ID:21 Improving intercultural and transdisciplinary collaborations in Arctic research by better understanding the value of capacity sharing - Special ECR and Arctic youth version

22 February 2023 | 08:30 - 10:00 (GMT+1) 

Open Session - HYBRID


Room: Hörsaal 2


Session Conveners: Lisa Grosfeld (Alfred Wegener Institute, Germany); Louise Mercer (Northumbria University, UK)


Session Description: 

Arctic research is moving more and more towards being application-oriented and based on the needs of the people who directly face the impacts of accelerating change in the Arctic. Continued progress requires the shift towards capacity sharing (a two-way sharing process) instead of capacity building (a one-way sharing process) between researchers and different groups of rights holders and stakeholders in the Arctic. Capacity sharing is a two-way, multi-directional exchange developed on the basis of reciprocity, communication and collaboration. Creating spaces to collaborate and learn from each other will lead to more equitable research outcomes and better science. This ASSW session provides a space to discuss effective approaches by facilitating intercultural and transdisciplinary dialogue to better understand the true value of capacity sharing in research processes. The session is mainly aimed at supporting early career researchers (ECRs) and Arctic youth, but we encourage researchers from all career stages to share experiences and examples of best practices when collaborating with different rights holders and stakeholders of the Arctic. We hope bringing together diverse individuals, including Indigenous community members and researchers of different career stages will help to connect and to shed light on this topic.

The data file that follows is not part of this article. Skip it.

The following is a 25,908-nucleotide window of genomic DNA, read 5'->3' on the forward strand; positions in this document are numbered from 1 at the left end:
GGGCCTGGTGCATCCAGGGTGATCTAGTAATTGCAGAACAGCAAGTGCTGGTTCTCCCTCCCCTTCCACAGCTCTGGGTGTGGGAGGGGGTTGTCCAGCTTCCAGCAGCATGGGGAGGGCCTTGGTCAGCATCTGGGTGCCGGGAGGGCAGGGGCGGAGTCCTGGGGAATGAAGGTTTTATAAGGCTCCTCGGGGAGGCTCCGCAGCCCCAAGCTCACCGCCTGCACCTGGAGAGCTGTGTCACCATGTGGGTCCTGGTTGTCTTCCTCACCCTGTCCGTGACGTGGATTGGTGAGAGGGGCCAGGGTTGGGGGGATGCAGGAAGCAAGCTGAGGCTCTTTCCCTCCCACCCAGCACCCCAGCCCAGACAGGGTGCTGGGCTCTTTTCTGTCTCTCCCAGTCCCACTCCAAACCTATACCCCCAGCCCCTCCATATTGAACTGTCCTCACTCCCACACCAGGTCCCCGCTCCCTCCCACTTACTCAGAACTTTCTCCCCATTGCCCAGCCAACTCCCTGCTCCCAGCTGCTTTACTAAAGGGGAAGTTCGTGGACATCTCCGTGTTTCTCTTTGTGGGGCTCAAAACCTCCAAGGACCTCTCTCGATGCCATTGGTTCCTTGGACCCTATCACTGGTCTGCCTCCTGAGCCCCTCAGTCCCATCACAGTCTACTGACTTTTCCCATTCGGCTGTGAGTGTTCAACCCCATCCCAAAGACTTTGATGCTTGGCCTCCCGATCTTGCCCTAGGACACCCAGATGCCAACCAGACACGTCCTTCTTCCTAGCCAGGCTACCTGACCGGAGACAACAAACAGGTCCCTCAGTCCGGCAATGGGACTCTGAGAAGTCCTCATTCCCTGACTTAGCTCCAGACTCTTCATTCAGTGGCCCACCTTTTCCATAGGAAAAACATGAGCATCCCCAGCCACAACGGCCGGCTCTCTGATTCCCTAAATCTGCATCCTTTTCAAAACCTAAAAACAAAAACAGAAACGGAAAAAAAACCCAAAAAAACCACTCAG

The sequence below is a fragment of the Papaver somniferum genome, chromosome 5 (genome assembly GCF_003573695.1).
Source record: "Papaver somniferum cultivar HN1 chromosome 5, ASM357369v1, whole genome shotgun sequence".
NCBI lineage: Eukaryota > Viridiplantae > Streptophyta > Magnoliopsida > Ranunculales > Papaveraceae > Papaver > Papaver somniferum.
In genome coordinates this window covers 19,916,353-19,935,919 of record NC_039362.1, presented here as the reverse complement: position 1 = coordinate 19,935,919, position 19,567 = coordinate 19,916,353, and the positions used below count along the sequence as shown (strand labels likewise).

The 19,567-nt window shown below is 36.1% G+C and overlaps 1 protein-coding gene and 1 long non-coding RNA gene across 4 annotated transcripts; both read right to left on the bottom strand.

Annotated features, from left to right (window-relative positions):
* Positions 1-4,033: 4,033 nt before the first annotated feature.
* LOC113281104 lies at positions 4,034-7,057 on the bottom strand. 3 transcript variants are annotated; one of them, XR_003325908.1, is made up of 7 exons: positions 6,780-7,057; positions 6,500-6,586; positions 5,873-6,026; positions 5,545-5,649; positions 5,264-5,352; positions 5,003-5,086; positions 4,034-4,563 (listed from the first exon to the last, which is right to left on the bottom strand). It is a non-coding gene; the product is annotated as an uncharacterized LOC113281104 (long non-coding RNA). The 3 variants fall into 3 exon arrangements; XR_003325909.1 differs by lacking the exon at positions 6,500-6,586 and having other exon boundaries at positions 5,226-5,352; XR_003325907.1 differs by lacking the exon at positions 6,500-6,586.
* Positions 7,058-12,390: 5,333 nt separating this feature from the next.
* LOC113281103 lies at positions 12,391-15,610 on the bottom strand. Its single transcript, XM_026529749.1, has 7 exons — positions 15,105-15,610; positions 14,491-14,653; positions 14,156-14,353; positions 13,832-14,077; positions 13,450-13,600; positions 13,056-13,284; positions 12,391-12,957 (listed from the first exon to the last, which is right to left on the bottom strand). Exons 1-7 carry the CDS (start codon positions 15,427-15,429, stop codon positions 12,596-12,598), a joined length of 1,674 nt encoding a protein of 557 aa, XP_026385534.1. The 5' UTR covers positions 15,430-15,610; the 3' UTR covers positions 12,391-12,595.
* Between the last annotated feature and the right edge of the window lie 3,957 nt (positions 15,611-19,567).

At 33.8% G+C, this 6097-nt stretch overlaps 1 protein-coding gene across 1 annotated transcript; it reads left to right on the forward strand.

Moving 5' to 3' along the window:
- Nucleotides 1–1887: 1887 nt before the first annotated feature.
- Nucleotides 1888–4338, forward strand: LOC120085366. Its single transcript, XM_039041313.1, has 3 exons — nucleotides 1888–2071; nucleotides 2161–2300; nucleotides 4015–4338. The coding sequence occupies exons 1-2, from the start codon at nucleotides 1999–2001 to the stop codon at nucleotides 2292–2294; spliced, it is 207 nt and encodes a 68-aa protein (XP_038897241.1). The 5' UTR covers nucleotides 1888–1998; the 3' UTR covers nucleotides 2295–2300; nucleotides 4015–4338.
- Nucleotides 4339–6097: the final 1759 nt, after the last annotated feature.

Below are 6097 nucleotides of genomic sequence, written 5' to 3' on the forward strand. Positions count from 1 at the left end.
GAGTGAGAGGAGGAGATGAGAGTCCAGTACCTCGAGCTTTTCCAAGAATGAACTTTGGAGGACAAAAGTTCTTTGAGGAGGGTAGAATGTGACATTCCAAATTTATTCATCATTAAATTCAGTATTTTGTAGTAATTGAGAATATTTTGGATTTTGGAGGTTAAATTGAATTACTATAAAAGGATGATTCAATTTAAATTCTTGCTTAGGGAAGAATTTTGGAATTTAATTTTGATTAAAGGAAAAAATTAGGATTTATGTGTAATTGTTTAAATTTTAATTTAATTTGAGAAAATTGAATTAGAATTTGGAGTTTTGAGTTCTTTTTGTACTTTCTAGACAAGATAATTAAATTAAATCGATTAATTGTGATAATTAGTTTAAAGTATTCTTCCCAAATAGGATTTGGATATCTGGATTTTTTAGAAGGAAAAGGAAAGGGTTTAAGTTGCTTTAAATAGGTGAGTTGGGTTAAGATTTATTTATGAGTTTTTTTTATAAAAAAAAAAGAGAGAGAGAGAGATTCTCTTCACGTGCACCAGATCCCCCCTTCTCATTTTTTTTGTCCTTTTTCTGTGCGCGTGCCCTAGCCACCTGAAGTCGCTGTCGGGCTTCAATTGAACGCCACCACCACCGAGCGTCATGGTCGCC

• unfold_moreLearning to listen: at the core of the coproduction of knowledge

    Saara Sipola
    Norwegian Polar Institute


    In this presentation I would like to share some of the lessons I’ve learned as a student during my fieldwork, field visits and travels across the Arctic, to Greenland, Canadian Eastern Arctic to Sápmi. Prior to fieldwork my focus was on the publications, text and statistics, about agriculture, farming and food security in Inuit communities. After arriving in the field, I understood that text and statistics were not in the focus of the people I worked with, instead it was on physical work outdoors, stories and memories. I was welcomed to participate in everyday life and share the space but without any readymade answers to my inquiries. The biggest challenge was attempting to translate silence into words. There are dos and don’ts, best practices, research ethics and etiquette to follow before, during and after fieldwork. Success is dependent on the researcher’s ability to respect local worldviews and local needs for research input. The ability to see and seek connections what is relevant for both sides – in order to contribute to value exchange, better integration of Arctic science and coproduction of knowledge demands more time in the planning phase but pays off in serving the mutual long-term goals. In this presentation I would like to illustrate with few examples from the farming and agriculture sector in the Arctic, how the act of coproduction of knowledge can sometimes be lost - and found.